The Diamond Sutra: The Oldest Known Printed Book in the World
The Vajracchedika Prajnaparamita Sutra has been translated from Sanskrit into English variously as the Diamond Sutra, the Diamond Cutter Sutra, the Vajra Sutra and the Vajra Cutter Sutra. This sutra (a Sanskrit word that means a religious teaching or sermon, in particular that of the Buddha) is commonly regarded as one of the most revered texts of Mahayana Buddhism. A copy of this sacred text, which was discovered in the Mogao Caves of Dunhuang, China, has been described as being “the world's earliest complete survival of a dated printed book”.
The Diamond Sutra is part of a larger canon of early Mahayana sutras known as the Prajnaparamita (meaning ‘Perfection of Wisdom’) Sutras. Another well-known sutra in this canon is the Heart Sutra. According to Mahayana Buddhist legend, these sutras were dictated by the Gautama Buddha to his various disciples. These sacred teachings were then kept hidden for 500 years, and is said to have only been discovered when mankind was prepared to learn from them. Scholars, however, are of the opinion that this canon was not created over a few years, but over the centuries.
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Whilst these sutras began to be written during the 1st century BC, the canon was only completed several centuries later.
The Diamond Sutra is said to be a brief text, and it has been claimed that a typical English translation would contain about 6000 words. Nevertheless, the message it contains is deeply profound, and is open to various interpretations. Perhaps one of the most basic interpretations of the Diamond Sutra is that it is an exhortation by the Buddha to his followers to “cut through the illusions of reality that surround them”, and thus coming to a realization of that which is real.
Frontispiece of the Chinese Diamond Sutra. (Public Domain)
It is believed that the Diamond Sutra was first translated into Chinese in 401 AD by a Buddhist monk by the name of Kumarajiva. It has been stated that, in the following century, Prince Zhao Ming, a son of the Emperor Wu of Liang, divided the sutra into 32 chapters, and gave each one of them a title. Though these titles are not always used today, these divisions are still in use even today. Another important event in the history of the Diamond Sutra is the enlightenment of Huineng, the Sixth and Last Patriarch of Chan Buddhism. According to Huineng’s autobiography, whist the monk was an adolescent selling firewood in the marketplace, he heard the Diamond Sutra being recited, and as a result, attained enlightenment.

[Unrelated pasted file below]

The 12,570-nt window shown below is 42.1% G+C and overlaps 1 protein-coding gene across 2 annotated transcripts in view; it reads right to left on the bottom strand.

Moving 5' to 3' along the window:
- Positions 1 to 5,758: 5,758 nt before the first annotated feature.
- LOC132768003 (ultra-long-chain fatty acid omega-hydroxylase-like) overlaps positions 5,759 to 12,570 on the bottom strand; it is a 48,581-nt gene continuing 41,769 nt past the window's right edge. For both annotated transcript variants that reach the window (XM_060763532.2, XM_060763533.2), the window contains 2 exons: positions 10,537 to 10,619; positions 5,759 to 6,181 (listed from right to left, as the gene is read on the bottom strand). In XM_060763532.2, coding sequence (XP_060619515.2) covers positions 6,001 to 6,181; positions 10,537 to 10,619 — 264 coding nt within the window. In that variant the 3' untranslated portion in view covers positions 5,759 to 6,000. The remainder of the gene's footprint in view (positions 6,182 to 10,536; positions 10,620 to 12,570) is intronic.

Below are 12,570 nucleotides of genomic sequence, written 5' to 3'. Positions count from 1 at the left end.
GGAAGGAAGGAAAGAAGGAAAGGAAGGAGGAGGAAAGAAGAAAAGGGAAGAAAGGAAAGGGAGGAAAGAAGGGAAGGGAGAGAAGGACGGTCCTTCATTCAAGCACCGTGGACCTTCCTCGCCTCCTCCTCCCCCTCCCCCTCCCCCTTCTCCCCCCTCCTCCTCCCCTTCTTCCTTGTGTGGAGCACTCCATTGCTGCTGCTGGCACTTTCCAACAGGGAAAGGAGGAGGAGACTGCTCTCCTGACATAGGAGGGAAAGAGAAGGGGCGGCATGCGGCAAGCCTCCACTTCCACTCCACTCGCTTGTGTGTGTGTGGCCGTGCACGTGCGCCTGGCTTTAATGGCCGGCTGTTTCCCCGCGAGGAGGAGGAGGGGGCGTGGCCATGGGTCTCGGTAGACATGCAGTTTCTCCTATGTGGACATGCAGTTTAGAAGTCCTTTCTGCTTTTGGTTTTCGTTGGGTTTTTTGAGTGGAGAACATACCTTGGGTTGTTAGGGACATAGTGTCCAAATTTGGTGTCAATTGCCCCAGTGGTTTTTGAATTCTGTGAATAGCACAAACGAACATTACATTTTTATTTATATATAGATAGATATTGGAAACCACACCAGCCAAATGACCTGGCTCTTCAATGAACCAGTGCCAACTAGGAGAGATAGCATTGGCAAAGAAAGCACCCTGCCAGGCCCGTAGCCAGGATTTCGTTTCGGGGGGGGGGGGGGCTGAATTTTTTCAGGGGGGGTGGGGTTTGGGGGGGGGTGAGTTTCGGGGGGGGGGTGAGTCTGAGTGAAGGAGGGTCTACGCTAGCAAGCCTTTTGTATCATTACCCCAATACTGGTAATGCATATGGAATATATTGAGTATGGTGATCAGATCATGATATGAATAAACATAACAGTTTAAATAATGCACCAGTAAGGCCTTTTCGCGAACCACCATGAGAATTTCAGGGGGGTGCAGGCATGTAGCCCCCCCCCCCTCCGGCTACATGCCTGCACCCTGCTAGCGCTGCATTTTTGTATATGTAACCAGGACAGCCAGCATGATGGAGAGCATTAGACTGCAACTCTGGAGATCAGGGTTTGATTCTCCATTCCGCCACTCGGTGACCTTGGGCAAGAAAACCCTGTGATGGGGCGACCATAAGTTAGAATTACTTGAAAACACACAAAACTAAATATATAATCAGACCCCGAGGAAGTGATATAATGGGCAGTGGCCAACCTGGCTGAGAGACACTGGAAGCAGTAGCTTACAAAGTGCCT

Statue of Kumarajiva in front of the Kizil Caves in Kuqa, Xinjiang province, China. (CC BY-SA 3.0)
During the beginning of the 20th century, a Taoist priest by the name of Wang Yuanlu was the self-appointed caretaker of the Mogao Caves in Dunhuang, China. It was during this time that Wang discovered a secret cache of ancient manuscripts, now referred to as the Dunhuang manuscripts. Amongst these ancient treasures was a copy of the Diamond Sutra, which has been described as “the world's earliest complete survival of a dated printed book”.
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The person who commissioned this manuscript, as well as its date of production, can be found on the colophon on its inner end. The colophon reads as follows:
“‘Reverently [caused to be] made for universal free distribution by Wang Jie on behalf of his two parents on the 13th of the 4th moon of the 9th year of Xiantong [i.e. 11th May, AD 868].”
Early Photo of Wang Yuanlu. (Public Domain)
In 1907, the Hungarian-British archaeologist, Sir Aurel Stein, arrived in Dunhuang, and visited the Mogao Caves. He met Wang Yuanlu, and for 130 pounds, managed to bring back to London 24 cases which were filled with manuscripts, as well as five boxes full of paintings, embroideries and art relics. The Diamond Sutra was amongst these artifacts. A different perspective has been given by the National Library of Peking in 1961, which claims that the sutra “was stolen over fifty years ago” by Stein. As a result of its purchase / theft, the copy of the Diamond Sutra from the Mogao Caves is today being housed in the British Library in London.
Top image: The Dunhuang Diamond Sutra. Photo source: (CC BY-NC-SA 2.0)
By Wu Mingren
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